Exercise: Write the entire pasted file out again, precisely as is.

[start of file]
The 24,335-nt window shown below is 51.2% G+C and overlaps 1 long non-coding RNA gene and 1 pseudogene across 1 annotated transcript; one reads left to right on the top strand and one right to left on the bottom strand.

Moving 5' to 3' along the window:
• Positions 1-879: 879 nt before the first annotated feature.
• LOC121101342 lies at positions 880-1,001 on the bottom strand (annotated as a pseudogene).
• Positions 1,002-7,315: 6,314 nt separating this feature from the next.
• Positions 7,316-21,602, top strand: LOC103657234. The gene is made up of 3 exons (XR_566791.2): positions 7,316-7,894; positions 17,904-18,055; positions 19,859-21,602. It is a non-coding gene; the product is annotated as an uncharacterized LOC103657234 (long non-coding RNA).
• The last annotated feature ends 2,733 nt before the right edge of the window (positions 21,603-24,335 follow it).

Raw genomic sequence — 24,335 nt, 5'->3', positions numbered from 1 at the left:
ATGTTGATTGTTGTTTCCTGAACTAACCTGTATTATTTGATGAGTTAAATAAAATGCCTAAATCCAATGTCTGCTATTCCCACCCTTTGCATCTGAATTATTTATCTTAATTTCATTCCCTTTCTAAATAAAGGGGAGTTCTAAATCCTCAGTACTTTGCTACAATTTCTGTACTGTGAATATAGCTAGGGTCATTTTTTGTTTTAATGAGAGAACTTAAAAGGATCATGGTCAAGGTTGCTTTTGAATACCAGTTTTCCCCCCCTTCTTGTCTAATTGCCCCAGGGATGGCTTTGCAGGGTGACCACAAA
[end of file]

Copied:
The 24,335-nt window shown below is 51.2% G+C and overlaps 1 long non-coding RNA gene and 1 pseudogene across 1 annotated transcript; one reads left to right on the top strand and one right to left on the bottom strand.

Moving 5' to 3' along the window:
• Positions 1-879: 879 nt before the first annotated feature.
• LOC121101342 lies at positions 880-1,001 on the bottom strand (annotated as a pseudogene).
• Positions 1,002-7,315: 6,314 nt separating this feature from the next.
• Positions 7,316-21,602, top strand: LOC103657234. The gene is made up of 3 exons (XR_566791.2): positions 7,316-7,894; positions 17,904-18,055; positions 19,859-21,602. It is a non-coding gene; the product is annotated as an uncharacterized LOC103657234 (long non-coding RNA).
• The last annotated feature ends 2,733 nt before the right edge of the window (positions 21,603-24,335 follow it).

Raw genomic sequence — 24,335 nt, 5'->3', positions numbered from 1 at the left:
ATGTTGATTGTTGTTTCCTGAACTAACCTGTATTATTTGATGAGTTAAATAAAATGCCTAAATCCAATGTCTGCTATTCCCACCCTTTGCATCTGAATTATTTATCTTAATTTCATTCCCTTTCTAAATAAAGGGGAGTTCTAAATCCTCAGTACTTTGCTACAATTTCTGTACTGTGAATATAGCTAGGGTCATTTTTTGTTTTAATGAGAGAACTTAAAAGGATCATGGTCAAGGTTGCTTTTGAATACCAGTTTTCCCCCCCTTCTTGTCTAATTGCCCCAGGGATGGCTTTGCAGGGTGACCACAAA